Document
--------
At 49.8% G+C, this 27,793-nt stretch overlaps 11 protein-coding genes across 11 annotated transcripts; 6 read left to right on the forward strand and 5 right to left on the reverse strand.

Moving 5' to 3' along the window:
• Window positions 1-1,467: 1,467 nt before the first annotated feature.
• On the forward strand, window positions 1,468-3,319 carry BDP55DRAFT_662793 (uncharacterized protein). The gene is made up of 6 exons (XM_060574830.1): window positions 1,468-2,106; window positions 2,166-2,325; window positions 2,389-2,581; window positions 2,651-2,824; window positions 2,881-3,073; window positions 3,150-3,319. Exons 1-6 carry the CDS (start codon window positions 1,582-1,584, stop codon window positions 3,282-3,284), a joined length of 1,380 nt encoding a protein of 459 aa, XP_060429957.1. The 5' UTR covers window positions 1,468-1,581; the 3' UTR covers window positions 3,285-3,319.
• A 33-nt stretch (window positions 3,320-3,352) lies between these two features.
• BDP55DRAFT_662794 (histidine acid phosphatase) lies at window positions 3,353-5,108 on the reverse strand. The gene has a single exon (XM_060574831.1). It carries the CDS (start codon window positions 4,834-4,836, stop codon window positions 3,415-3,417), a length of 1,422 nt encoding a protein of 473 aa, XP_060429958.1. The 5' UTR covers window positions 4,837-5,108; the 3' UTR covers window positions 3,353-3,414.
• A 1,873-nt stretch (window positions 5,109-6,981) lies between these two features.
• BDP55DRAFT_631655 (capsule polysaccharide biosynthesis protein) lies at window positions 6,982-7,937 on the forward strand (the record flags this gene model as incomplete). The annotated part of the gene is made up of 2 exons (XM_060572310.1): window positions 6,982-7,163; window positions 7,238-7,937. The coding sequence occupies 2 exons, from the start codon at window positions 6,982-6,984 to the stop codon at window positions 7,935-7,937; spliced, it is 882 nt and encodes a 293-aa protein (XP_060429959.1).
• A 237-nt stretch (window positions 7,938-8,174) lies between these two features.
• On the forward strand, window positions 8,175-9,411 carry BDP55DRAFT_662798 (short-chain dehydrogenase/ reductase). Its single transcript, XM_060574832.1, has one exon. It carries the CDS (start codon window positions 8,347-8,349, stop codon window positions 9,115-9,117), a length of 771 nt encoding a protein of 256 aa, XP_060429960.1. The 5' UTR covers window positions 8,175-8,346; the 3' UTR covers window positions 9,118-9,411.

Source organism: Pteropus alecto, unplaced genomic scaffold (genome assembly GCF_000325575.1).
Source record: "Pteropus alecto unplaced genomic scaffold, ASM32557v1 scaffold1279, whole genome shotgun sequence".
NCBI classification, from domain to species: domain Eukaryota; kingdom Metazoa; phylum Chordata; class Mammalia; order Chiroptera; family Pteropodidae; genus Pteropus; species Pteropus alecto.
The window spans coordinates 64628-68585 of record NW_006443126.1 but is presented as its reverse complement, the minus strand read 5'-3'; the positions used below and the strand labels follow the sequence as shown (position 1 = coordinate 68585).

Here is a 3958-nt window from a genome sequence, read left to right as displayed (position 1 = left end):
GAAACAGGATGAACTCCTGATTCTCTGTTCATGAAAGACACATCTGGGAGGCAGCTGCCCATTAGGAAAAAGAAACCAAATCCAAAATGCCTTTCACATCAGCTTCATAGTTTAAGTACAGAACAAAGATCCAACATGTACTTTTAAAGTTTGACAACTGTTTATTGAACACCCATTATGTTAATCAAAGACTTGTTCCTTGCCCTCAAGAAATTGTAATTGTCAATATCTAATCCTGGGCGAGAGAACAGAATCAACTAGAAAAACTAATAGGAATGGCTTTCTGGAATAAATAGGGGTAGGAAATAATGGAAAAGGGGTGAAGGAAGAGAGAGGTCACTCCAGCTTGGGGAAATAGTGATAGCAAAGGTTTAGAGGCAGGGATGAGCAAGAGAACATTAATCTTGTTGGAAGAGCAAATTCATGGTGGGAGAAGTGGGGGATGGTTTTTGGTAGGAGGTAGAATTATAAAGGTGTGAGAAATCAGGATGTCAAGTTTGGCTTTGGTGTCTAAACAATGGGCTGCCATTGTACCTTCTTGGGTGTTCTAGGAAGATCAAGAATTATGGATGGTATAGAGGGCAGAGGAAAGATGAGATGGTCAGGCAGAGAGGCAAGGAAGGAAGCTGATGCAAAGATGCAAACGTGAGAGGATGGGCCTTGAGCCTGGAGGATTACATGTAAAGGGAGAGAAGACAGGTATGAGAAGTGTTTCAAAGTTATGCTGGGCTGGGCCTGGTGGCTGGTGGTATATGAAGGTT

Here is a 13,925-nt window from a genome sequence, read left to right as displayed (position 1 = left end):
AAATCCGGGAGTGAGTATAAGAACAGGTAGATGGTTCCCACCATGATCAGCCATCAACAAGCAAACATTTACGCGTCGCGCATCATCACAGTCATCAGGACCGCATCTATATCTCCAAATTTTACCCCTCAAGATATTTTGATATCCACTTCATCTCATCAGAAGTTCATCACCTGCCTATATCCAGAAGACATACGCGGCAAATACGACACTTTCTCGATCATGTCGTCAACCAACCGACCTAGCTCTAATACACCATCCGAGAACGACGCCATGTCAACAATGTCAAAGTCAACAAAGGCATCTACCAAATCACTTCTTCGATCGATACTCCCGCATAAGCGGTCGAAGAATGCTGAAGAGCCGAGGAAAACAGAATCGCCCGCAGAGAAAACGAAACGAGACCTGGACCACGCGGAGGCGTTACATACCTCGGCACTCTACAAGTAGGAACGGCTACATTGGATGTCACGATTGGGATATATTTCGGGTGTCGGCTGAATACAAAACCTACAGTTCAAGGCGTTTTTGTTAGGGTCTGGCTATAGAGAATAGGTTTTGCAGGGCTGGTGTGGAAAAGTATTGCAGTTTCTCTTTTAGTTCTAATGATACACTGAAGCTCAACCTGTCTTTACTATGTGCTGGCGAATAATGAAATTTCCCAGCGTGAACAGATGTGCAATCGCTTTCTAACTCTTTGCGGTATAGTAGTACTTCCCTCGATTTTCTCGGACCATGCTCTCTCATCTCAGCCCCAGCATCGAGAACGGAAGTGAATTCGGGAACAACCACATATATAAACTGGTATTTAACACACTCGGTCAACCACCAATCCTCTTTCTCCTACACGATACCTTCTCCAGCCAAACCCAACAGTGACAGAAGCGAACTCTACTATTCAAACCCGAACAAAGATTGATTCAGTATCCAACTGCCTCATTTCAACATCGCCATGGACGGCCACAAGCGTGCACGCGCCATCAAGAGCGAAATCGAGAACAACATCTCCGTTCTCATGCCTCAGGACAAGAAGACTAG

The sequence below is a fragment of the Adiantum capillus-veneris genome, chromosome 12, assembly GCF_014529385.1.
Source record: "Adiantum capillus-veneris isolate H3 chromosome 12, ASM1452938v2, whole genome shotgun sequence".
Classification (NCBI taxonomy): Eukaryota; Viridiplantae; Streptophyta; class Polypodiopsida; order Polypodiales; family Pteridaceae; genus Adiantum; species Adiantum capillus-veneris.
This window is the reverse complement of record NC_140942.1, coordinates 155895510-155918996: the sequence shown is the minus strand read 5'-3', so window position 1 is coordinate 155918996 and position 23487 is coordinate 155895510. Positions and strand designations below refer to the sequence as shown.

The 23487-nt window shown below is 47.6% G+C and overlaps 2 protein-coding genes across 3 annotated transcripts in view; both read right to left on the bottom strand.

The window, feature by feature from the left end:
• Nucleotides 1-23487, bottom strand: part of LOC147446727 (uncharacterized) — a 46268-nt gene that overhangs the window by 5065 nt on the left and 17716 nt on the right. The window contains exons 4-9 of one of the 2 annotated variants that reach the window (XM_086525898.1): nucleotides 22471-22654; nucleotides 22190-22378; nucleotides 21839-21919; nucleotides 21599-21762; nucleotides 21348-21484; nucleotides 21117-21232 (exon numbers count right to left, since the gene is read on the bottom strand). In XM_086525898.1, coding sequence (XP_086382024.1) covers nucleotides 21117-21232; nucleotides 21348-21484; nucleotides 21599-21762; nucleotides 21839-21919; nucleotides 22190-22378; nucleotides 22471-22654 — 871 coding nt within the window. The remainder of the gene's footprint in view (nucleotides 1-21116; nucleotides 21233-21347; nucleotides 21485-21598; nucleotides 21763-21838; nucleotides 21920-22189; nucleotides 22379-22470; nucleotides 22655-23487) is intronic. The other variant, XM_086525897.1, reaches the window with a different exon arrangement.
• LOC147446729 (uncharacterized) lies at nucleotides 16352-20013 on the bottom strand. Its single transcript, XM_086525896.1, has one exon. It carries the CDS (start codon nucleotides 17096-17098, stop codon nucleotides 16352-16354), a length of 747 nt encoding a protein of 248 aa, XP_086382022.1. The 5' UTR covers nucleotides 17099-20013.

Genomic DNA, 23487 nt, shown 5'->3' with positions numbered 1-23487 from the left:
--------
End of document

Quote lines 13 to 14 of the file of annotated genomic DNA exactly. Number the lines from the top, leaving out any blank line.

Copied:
NCBI classification, from domain to species: domain Eukaryota; kingdom Metazoa; phylum Chordata; class Mammalia; order Chiroptera; family Pteropodidae; genus Pteropus; species Pteropus alecto.
The window spans coordinates 64628-68585 of record NW_006443126.1 but is presented as its reverse complement, the minus strand read 5'-3'; the positions used below and the strand labels follow the sequence as shown (position 1 = coordinate 68585).